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Year : 2015  |  Volume : 21  |  Issue : 2  |  Page : 144-148

A comparative study of outcome of ossiculoplasty using cartilage graft, bone and different alloplasts in chronic otitis media

1 Department of ENT, N.R.S.M.C and H, Kolkata, West Bengal, India
2 Department of ENT, RMO Cum Clinical Tutor, Midnapore Medical College, West Bengal, India
3 Department of ENT, Murshidabad Medical College, West Bengal, India
4 Department of ENT, Bankura Sammilani Medical College, West Bengal, India
5 Department of ENT, Midnapore Medical College, West Bengal, India

Date of Web Publication20-Apr-2015

Correspondence Address:
Dr. Sudip Kumar Das
35B Moore Avenue, Kolkata - 700 040, West Bengal
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Source of Support: None, Conflict of Interest: None

DOI: 10.4103/0971-7749.155314

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Objective: The objective was to determine which material, among autologous cartilage, autologous incus and partial ossicular replacement prosthesis (PORP), gives better postoperative hearing result in ossiculoplasty. Study Design: Nonrandomized prospective cohort (longitudinal study). Settings: Tertiary referral center. Materials and Methods: Patients were selected from outpatients department with the clinical diagnosis of chronic suppurative otitis media with cholesteatoma or granulation tissue. Patients underwent necessary preoperative investigations including pure tone audiometry (PTA). Total 67 patients were selected for this study, among them 12 patients did not fit the selection criteria and 5 patients lost during follow-up. Hence, total 50 patients were taken in the study group. Intervention: Ossiculoplasty with cartilage, incus and PORP after modified radical mastoidectomy. Main Outcome Measure: Hearing results were measured by PTA-air bone gap (PTA-ABG) after 6 months of operation. Results: Selecting the criteria <20 dB ABG as success when stapes superstructure is present, cartilage has 60% success rate, incus has 73.68%, and PORP has 56.25% success. Extrusion rate of different prosthesis shows, PORP has 25%, cartilage has 20% extrusion. Incus has the lowest (5.26%) extrusion rate. Conclusion: Among the ossiculoplasty materials, autologous incus gives best postoperative hearing gain and lowest extrusion rate.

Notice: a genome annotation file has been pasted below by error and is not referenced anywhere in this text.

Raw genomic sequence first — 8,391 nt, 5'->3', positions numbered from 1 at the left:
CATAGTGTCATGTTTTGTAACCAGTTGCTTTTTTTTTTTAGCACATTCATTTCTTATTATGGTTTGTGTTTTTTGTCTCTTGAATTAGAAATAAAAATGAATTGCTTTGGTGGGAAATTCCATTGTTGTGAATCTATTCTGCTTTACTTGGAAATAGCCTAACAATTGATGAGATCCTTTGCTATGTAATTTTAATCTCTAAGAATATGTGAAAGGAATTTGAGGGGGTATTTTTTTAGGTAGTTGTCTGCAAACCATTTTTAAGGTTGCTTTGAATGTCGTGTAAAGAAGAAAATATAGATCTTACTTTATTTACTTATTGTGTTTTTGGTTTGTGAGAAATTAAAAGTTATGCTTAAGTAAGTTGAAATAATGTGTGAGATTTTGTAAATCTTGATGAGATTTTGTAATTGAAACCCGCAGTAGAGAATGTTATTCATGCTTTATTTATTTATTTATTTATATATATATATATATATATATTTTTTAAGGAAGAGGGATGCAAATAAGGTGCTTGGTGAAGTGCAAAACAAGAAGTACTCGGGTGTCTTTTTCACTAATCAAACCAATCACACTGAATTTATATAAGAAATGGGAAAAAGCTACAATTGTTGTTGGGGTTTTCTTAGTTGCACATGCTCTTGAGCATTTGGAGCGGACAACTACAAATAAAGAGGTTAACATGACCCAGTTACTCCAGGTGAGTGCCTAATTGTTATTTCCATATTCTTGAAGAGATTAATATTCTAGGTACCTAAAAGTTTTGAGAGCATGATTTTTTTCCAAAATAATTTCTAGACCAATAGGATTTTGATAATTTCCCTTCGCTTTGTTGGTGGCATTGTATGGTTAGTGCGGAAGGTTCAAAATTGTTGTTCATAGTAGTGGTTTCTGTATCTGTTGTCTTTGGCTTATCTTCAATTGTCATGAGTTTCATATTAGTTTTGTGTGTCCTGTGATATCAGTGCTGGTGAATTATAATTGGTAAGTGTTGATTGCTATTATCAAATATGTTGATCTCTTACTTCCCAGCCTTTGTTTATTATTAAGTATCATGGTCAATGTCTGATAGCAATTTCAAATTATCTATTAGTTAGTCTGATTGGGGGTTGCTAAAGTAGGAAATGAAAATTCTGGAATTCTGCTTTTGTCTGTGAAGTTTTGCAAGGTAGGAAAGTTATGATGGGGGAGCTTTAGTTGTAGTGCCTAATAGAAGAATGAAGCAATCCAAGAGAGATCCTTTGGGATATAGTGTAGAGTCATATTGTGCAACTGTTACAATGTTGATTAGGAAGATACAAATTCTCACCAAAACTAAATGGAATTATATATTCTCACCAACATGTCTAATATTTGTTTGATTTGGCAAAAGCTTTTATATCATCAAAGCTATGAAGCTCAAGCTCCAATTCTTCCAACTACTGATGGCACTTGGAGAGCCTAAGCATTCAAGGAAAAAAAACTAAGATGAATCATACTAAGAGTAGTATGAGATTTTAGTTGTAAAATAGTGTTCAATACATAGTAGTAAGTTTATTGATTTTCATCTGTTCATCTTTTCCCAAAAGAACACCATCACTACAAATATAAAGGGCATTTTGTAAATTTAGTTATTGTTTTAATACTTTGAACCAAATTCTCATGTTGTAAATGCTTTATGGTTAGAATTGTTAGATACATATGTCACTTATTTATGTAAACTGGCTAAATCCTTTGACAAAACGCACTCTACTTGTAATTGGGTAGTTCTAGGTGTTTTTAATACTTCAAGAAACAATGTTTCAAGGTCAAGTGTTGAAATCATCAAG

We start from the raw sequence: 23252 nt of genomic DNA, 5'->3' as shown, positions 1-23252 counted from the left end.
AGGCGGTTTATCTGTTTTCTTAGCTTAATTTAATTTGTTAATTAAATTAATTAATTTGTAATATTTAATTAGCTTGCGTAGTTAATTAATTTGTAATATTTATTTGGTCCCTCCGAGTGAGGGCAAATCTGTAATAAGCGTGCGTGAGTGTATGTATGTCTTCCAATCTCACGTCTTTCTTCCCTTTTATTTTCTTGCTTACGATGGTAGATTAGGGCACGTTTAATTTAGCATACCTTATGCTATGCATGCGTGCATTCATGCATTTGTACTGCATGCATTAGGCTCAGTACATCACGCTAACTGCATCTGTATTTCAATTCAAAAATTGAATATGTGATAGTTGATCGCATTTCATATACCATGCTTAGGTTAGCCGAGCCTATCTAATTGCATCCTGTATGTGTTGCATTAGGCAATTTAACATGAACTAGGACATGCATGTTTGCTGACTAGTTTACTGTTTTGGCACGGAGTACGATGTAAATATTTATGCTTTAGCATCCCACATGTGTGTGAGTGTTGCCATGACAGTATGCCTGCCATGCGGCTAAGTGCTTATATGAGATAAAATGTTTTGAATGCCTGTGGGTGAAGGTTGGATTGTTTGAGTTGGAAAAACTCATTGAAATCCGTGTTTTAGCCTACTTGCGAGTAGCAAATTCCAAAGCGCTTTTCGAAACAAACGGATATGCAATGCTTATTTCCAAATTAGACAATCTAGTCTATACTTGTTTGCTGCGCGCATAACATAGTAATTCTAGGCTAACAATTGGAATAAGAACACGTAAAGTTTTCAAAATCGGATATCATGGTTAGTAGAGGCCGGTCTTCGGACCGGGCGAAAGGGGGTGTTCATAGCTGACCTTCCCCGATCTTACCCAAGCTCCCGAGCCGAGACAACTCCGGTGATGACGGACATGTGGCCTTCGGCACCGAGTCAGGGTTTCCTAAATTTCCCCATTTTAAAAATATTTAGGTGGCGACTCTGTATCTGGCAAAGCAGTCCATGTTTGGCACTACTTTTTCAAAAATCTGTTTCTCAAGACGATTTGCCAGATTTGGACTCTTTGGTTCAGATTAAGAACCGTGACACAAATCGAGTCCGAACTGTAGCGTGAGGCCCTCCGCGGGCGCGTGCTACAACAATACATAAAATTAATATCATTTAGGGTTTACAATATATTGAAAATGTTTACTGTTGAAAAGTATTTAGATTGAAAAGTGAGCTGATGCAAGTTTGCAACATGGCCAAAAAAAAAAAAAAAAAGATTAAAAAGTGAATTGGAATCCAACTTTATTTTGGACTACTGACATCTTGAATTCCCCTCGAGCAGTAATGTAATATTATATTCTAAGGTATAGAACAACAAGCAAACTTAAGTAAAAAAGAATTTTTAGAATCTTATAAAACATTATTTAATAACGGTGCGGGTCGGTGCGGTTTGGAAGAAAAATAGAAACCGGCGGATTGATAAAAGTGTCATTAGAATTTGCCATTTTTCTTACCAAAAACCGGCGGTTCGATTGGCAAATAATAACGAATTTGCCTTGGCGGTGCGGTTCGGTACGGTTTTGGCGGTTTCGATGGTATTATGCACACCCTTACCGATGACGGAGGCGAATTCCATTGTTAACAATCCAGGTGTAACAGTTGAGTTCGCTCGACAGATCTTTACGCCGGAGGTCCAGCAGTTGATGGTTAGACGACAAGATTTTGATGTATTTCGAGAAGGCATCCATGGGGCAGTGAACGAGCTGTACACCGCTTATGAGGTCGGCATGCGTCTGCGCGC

Keywords: Air bone gap, Cartilage, Incus, Ossiculoplasty, Partial ossicular replacement prosthesis

How to cite this article:
Mahanty S, Maiti AB, Naskar S, Das SK, Mandal S, Karmakar M. A comparative study of outcome of ossiculoplasty using cartilage graft, bone and different alloplasts in chronic otitis media. Indian J Otol 2015;21:144-8

How to cite this URL:
Mahanty S, Maiti AB, Naskar S, Das SK, Mandal S, Karmakar M. A comparative study of outcome of ossiculoplasty using cartilage graft, bone and different alloplasts in chronic otitis media. Indian J Otol [serial online] 2015 [cited 2021 Dec 4];21:144-8. Available from: https://www.indianjotol.org/text.asp?2015/21/2/144/155314

  Introduction Top

In the history of ossiculoplasty, the earliest recorded attempt to re-establish a connection between oval window and tympanic membrane in case of chronic suppurative otitis media (CSOM) with missing ossicle was in 1901. Since then plenty of materials have been used for ossicular substitution or reconstruction including both biological and alloplastic materials. Biological materials including autograft or homograft ossicles, cortical bone, teeth, cartilage. Thus, we had undertaken a prospective study to compare cartilage, bone and different alloplastic materials as the material of choice for reconstruction of the hearing mechanism. The ideal prosthesis for ossicular reconstruction should be biocompatible, stable, safe, and easily insertable and capable of yielding optimal sound transmission. In this study, we found autologous incus is a suitable prosthetic material than others.